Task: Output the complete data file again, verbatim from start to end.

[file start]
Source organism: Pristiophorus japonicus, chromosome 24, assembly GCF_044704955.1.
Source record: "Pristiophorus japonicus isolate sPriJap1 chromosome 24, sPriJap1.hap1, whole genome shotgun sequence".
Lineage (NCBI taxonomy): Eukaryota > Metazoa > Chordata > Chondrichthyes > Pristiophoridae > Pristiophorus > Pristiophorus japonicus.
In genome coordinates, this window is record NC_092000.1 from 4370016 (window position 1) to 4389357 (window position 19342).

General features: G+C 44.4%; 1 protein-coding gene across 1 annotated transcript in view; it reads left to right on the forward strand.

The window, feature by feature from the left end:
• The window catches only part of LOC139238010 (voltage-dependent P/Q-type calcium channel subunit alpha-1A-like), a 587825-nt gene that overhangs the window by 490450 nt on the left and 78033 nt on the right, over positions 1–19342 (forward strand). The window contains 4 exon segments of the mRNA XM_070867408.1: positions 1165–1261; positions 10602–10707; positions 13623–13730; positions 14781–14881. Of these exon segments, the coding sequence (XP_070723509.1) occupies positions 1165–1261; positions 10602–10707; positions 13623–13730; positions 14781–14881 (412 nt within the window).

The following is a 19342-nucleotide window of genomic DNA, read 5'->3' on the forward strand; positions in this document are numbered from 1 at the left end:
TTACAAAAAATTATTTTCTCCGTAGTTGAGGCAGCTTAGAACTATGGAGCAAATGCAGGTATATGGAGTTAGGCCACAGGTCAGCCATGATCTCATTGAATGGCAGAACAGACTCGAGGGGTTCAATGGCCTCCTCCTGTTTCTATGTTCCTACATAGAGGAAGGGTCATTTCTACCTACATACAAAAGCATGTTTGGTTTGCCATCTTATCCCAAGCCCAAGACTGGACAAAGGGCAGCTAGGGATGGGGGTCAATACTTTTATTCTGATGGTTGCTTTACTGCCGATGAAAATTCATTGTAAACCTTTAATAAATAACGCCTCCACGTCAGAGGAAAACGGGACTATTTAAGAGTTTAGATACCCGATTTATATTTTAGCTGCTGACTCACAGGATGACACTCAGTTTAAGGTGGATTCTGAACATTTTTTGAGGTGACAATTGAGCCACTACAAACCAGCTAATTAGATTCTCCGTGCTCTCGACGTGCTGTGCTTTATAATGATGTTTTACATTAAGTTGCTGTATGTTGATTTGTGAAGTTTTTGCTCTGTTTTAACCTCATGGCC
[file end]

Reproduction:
Source organism: Pristiophorus japonicus, chromosome 24, assembly GCF_044704955.1.
Source record: "Pristiophorus japonicus isolate sPriJap1 chromosome 24, sPriJap1.hap1, whole genome shotgun sequence".
Lineage (NCBI taxonomy): Eukaryota > Metazoa > Chordata > Chondrichthyes > Pristiophoridae > Pristiophorus > Pristiophorus japonicus.
In genome coordinates, this window is record NC_092000.1 from 4370016 (window position 1) to 4389357 (window position 19342).

General features: G+C 44.4%; 1 protein-coding gene across 1 annotated transcript in view; it reads left to right on the forward strand.

The window, feature by feature from the left end:
• The window catches only part of LOC139238010 (voltage-dependent P/Q-type calcium channel subunit alpha-1A-like), a 587825-nt gene that overhangs the window by 490450 nt on the left and 78033 nt on the right, over positions 1–19342 (forward strand). The window contains 4 exon segments of the mRNA XM_070867408.1: positions 1165–1261; positions 10602–10707; positions 13623–13730; positions 14781–14881. Of these exon segments, the coding sequence (XP_070723509.1) occupies positions 1165–1261; positions 10602–10707; positions 13623–13730; positions 14781–14881 (412 nt within the window).

The following is a 19342-nucleotide window of genomic DNA, read 5'->3' on the forward strand; positions in this document are numbered from 1 at the left end:
TTACAAAAAATTATTTTCTCCGTAGTTGAGGCAGCTTAGAACTATGGAGCAAATGCAGGTATATGGAGTTAGGCCACAGGTCAGCCATGATCTCATTGAATGGCAGAACAGACTCGAGGGGTTCAATGGCCTCCTCCTGTTTCTATGTTCCTACATAGAGGAAGGGTCATTTCTACCTACATACAAAAGCATGTTTGGTTTGCCATCTTATCCCAAGCCCAAGACTGGACAAAGGGCAGCTAGGGATGGGGGTCAATACTTTTATTCTGATGGTTGCTTTACTGCCGATGAAAATTCATTGTAAACCTTTAATAAATAACGCCTCCACGTCAGAGGAAAACGGGACTATTTAAGAGTTTAGATACCCGATTTATATTTTAGCTGCTGACTCACAGGATGACACTCAGTTTAAGGTGGATTCTGAACATTTTTTGAGGTGACAATTGAGCCACTACAAACCAGCTAATTAGATTCTCCGTGCTCTCGACGTGCTGTGCTTTATAATGATGTTTTACATTAAGTTGCTGTATGTTGATTTGTGAAGTTTTTGCTCTGTTTTAACCTCATGGCC